First Person

Got any spare change left over? It could sustain Malta’s only self-generated investigative journalism

Journalistic investigations make an impact by precision of findings, which empower NGOs and others fighting for citizen justice

Around two months ago I got my twice-yearly food box: a carton box, packed with tinned and packaged foodstuffs, given to the poor by social services and funded by the EU.

I qualify for food aid because in 2021 my entire net income amounted to less than €9,000 – almost a thousand euros less than the minimum wage. Last year (2022), my net income slid even further due to the technical and subscription cost of running this website, currently amounting to €200 per month, as well as much spent on equipment to enable me to continue producing – and improving – high calibre journalism.

Low income is the price I pay for creative and editorial independence. I started this website a year ago after spending several years being published by other media outlets in Malta – and being paid so little that I was indirectly subsidizing such outlets. In the two years before I started this website, the fee I was being paid by these media outlets fell to between €30 and €40 per article.

All my articles are well-researched – some of my journalistic investigations take weeks of work – and if you do the maths, it gives you an idea of how those media outlets treated me (or shall we say exploited me) and treated my work.

Harassing messages from someone impersonating a friend

I could have gotten a salaried full-time job with such media outlets – one offered me a deal, another offered employment several times – but that would have meant having to conform to their output dynamics: reportage that is shallowly researched, and that in some cases relies on unnamed single sources (without much effort at verification). It would also have meant having to acquiesce to editorial direction that would prefer sensationalist over serious articles, and nudge some stories towards a partisan angle.  

I do not need to do journalism. Over the past 30 years, my output in the publishing industry has been varied, and I have lived and worked in different parts of the world. For many years I wrote about travel in Asia, and that is when I did well, financially-speaking.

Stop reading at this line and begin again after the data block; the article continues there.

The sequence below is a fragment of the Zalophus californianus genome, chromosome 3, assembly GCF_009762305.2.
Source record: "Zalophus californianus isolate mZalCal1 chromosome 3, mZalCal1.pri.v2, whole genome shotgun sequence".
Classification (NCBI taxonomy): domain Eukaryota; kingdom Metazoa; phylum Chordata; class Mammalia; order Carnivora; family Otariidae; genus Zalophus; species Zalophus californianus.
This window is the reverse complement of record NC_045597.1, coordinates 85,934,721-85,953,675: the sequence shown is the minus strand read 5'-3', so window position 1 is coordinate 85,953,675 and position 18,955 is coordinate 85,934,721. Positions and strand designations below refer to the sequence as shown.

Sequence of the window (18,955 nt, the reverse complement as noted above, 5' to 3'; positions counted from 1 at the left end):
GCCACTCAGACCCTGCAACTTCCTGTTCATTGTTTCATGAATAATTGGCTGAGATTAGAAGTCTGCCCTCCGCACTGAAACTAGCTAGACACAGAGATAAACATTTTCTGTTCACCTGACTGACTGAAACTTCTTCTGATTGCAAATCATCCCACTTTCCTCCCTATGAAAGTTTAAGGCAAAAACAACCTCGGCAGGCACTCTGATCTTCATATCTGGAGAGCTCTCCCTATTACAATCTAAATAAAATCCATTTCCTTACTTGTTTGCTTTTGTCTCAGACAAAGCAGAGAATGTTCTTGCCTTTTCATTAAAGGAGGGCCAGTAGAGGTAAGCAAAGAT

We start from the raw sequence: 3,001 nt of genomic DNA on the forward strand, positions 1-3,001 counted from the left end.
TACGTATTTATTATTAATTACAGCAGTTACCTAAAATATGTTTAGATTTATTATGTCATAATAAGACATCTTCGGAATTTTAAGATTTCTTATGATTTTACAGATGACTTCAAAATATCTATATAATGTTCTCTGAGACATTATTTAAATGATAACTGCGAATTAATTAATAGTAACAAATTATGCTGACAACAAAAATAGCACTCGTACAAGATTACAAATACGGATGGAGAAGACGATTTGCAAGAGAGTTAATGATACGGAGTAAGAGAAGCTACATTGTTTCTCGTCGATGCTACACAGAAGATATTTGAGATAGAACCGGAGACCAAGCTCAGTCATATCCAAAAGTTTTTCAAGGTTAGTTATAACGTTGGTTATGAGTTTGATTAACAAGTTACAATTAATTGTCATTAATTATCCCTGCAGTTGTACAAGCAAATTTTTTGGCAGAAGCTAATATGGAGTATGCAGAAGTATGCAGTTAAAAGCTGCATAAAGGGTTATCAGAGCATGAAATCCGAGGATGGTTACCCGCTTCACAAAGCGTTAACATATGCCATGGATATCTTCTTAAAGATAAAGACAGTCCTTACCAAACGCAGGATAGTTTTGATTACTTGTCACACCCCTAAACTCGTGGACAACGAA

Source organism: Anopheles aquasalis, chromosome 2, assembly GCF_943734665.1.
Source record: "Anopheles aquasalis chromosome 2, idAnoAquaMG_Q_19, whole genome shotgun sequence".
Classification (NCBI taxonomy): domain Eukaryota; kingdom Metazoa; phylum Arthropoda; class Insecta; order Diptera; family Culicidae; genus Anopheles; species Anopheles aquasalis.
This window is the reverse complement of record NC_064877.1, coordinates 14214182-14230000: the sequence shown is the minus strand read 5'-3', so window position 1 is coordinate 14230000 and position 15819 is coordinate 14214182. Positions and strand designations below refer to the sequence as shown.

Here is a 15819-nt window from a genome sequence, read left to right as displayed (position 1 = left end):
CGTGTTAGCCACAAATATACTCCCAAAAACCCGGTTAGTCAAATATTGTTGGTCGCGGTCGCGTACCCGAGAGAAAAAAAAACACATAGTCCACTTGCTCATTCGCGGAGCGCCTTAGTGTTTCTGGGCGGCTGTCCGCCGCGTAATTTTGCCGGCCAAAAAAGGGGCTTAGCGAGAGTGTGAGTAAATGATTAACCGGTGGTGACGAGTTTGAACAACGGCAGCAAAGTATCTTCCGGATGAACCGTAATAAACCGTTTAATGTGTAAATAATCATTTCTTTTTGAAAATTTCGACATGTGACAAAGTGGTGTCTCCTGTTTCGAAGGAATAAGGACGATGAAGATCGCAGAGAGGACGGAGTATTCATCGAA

But since I got into journalism in Malta over the past few years, then I have adopted this bottom line: the day I would have to produce shallowly reported articles would be the day I would quit journalism in Malta.

The dynamic of the media in Malta – and I am talking about the so-called independent media – is that there is little value in proper, investigative or well-researched journalism. (Of course media outlets do occasional investigations, or spots of investigations – I am really talking here about consistent, regular work that is thoroughly researched or investigated.) 

To be sure, detailed, investigative journalism the world over is not journalism that generates mass appeal – even international investigative websites, such as Bellingcat and OCCRP, get a fraction of visitors that international news sites get.

Mind you, the more popular investigative stories on this website get a number of visitors that matches other news websites in Malta. But I am taking an overall view, and in that view, Malta's small size means that the appeal of indepth investigative journalism is even more limited than investigative journalism internationally or in larger markets. In some cases I am going for joint publication with international media partners to widen the reach. I have done this successfully several months ago with a large-scale investigation into the tuna fattening industry.

But the reality remains that if you seek to lure advertisers with volume of website visits consistently, then you are not going to achieve that with investigative articles or analyses weighted by detailed research.